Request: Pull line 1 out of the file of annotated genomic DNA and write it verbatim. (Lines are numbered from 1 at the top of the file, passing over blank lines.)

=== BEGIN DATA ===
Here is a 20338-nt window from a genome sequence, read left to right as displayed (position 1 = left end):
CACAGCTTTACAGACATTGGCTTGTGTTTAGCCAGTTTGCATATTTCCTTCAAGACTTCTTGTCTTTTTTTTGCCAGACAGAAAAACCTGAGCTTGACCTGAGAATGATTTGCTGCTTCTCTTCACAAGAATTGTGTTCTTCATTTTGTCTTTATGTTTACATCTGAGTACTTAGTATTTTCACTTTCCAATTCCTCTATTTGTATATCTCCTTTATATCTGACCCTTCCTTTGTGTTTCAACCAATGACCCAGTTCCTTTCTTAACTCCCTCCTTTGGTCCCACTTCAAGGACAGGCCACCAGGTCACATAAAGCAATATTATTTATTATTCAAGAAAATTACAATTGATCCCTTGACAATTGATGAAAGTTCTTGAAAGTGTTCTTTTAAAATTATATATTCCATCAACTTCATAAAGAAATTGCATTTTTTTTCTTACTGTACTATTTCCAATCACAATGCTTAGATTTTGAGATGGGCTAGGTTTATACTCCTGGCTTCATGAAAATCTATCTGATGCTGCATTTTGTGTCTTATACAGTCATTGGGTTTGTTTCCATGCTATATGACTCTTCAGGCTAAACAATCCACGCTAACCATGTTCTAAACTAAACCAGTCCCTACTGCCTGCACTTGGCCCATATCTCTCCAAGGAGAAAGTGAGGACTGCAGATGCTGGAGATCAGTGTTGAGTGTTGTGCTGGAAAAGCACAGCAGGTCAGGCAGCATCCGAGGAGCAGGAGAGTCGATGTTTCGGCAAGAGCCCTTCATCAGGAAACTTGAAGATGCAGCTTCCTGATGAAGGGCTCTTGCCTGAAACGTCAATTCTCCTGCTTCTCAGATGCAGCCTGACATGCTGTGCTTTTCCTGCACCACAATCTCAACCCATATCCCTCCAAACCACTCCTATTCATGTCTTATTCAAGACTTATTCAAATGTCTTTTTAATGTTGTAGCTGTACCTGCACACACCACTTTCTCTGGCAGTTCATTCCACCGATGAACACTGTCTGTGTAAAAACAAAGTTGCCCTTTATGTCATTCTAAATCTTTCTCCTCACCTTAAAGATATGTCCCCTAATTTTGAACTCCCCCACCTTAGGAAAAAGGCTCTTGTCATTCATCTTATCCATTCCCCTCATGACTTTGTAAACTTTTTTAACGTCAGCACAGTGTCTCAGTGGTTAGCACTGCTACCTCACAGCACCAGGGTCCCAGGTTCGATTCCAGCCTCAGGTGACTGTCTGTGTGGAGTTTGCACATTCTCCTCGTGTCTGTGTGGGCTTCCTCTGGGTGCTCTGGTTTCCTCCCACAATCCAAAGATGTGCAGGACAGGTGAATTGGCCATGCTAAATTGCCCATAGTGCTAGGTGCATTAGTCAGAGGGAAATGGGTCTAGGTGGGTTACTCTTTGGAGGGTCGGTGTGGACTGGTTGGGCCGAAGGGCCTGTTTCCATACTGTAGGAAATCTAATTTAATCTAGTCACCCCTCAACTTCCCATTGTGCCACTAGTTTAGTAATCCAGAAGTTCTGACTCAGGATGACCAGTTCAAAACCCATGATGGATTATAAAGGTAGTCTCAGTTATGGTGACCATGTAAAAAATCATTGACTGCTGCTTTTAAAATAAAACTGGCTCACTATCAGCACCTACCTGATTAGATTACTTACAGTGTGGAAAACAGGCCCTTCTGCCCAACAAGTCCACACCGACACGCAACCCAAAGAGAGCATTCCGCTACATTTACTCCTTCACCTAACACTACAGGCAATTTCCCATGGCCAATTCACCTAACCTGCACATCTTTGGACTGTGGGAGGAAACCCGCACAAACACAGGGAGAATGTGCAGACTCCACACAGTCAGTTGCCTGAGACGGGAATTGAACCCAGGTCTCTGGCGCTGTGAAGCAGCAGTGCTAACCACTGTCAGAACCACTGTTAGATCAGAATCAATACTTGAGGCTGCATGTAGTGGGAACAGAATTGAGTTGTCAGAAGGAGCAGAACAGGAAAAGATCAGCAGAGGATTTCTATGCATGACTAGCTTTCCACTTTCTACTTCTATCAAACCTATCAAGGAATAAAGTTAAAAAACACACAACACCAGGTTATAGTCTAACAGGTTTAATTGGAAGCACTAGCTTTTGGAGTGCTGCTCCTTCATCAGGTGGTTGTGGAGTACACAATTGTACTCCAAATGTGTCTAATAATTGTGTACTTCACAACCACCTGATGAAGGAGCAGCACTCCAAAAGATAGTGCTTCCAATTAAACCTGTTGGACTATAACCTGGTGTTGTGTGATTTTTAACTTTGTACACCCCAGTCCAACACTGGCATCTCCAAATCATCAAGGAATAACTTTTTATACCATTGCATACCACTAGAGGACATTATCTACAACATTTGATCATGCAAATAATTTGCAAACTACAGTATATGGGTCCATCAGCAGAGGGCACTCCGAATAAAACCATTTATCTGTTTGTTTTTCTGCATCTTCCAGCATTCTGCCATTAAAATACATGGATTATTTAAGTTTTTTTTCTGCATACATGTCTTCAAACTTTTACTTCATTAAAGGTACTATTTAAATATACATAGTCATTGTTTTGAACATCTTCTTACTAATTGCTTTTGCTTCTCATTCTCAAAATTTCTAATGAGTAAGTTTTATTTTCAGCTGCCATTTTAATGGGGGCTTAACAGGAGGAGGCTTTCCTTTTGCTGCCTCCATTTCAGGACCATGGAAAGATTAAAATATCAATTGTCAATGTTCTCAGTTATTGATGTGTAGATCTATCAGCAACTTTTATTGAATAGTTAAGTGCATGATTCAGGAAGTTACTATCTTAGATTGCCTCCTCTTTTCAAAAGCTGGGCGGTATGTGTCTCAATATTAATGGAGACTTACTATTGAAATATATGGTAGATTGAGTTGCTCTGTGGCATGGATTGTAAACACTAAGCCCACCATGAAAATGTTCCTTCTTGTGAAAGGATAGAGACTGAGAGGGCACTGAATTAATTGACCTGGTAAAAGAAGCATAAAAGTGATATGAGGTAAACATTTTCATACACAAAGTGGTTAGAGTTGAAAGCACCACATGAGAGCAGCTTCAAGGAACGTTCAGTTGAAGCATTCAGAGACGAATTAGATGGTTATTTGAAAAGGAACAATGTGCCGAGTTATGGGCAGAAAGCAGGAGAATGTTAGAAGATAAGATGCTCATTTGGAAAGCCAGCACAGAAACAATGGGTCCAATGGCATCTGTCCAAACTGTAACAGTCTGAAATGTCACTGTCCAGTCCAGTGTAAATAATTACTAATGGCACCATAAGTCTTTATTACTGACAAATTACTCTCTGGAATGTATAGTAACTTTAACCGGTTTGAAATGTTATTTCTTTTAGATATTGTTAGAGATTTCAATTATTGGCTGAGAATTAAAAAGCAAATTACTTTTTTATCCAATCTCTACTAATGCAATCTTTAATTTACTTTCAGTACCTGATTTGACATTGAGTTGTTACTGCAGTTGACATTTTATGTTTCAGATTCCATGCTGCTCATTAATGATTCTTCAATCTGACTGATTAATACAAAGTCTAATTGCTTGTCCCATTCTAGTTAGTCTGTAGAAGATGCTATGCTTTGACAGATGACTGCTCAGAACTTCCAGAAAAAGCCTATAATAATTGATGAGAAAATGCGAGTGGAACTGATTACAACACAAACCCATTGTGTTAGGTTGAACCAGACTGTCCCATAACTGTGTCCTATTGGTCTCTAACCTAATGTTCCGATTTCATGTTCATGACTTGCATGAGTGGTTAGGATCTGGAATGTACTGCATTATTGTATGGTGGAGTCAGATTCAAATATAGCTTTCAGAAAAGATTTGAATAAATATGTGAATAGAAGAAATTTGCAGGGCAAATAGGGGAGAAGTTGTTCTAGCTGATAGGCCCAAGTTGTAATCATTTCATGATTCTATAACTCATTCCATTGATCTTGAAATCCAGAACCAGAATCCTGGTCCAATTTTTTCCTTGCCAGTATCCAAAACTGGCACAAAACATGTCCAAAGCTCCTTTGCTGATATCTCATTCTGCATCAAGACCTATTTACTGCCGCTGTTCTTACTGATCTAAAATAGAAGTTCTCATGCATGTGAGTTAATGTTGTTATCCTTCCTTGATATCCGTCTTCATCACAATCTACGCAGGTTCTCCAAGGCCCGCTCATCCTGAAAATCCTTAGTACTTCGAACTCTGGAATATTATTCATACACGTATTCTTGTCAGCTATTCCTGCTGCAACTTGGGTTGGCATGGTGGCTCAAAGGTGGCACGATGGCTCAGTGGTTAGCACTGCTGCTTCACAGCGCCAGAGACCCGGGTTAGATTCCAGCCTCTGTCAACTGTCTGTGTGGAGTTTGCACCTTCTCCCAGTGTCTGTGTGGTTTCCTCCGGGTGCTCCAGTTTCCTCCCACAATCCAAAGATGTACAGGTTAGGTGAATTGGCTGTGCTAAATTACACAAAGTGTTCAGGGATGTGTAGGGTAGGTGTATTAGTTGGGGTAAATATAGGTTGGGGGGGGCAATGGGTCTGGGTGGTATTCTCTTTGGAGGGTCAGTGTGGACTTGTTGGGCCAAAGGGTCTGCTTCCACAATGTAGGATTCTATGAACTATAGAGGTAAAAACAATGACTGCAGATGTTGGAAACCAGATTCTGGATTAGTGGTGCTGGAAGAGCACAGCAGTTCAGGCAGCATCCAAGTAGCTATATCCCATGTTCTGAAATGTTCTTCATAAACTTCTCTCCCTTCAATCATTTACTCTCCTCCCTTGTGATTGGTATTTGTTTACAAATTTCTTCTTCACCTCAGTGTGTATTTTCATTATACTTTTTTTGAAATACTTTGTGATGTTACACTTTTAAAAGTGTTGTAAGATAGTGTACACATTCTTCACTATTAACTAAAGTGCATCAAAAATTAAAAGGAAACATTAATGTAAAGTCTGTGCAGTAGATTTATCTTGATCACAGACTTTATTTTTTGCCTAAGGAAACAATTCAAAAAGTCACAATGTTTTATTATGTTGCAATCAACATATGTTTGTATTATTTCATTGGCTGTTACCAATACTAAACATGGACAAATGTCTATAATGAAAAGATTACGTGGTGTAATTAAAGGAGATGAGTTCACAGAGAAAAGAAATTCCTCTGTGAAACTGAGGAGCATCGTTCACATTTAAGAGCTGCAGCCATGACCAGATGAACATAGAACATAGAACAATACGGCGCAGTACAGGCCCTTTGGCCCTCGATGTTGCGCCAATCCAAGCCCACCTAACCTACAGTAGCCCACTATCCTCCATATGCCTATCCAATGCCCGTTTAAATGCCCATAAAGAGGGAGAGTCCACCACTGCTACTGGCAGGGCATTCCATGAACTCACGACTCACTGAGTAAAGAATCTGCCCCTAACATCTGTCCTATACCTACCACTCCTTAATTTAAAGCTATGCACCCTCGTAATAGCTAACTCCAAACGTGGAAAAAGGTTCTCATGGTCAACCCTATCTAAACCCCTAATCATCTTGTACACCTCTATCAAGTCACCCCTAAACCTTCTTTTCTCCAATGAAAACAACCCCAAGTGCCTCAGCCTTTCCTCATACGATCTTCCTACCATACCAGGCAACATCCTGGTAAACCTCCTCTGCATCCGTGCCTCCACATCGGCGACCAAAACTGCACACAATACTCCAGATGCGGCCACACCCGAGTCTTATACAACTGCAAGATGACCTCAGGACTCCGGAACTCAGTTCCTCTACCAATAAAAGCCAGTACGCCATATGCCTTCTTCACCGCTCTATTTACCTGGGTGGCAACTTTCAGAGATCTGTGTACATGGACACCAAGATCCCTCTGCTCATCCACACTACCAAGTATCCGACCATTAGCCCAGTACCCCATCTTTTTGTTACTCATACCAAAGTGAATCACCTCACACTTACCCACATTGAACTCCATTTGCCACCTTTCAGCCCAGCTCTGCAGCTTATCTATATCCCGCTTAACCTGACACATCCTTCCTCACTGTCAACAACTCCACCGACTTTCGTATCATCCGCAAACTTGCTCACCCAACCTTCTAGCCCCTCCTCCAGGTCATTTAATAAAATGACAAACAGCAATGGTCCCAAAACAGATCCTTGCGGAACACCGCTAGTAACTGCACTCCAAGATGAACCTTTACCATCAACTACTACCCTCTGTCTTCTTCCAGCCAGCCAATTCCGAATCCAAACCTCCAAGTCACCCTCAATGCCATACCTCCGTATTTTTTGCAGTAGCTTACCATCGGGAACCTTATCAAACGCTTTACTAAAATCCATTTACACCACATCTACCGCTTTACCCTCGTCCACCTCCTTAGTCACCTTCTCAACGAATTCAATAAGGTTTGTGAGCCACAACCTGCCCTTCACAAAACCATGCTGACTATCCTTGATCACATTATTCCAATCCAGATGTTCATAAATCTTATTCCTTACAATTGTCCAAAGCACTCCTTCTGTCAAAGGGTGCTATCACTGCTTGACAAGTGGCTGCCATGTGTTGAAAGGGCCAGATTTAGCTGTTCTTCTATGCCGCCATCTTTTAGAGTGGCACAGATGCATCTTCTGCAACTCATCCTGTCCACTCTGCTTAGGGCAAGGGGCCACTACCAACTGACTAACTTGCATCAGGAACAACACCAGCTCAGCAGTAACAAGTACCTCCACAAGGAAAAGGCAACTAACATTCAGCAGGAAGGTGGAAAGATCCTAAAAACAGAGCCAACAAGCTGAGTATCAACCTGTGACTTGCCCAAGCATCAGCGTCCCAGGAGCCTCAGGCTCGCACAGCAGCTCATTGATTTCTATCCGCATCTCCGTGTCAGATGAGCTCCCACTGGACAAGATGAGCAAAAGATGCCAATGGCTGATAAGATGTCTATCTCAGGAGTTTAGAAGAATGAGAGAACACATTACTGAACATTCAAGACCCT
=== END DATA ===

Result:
Here is a 20338-nt window from a genome sequence, read left to right as displayed (position 1 = left end):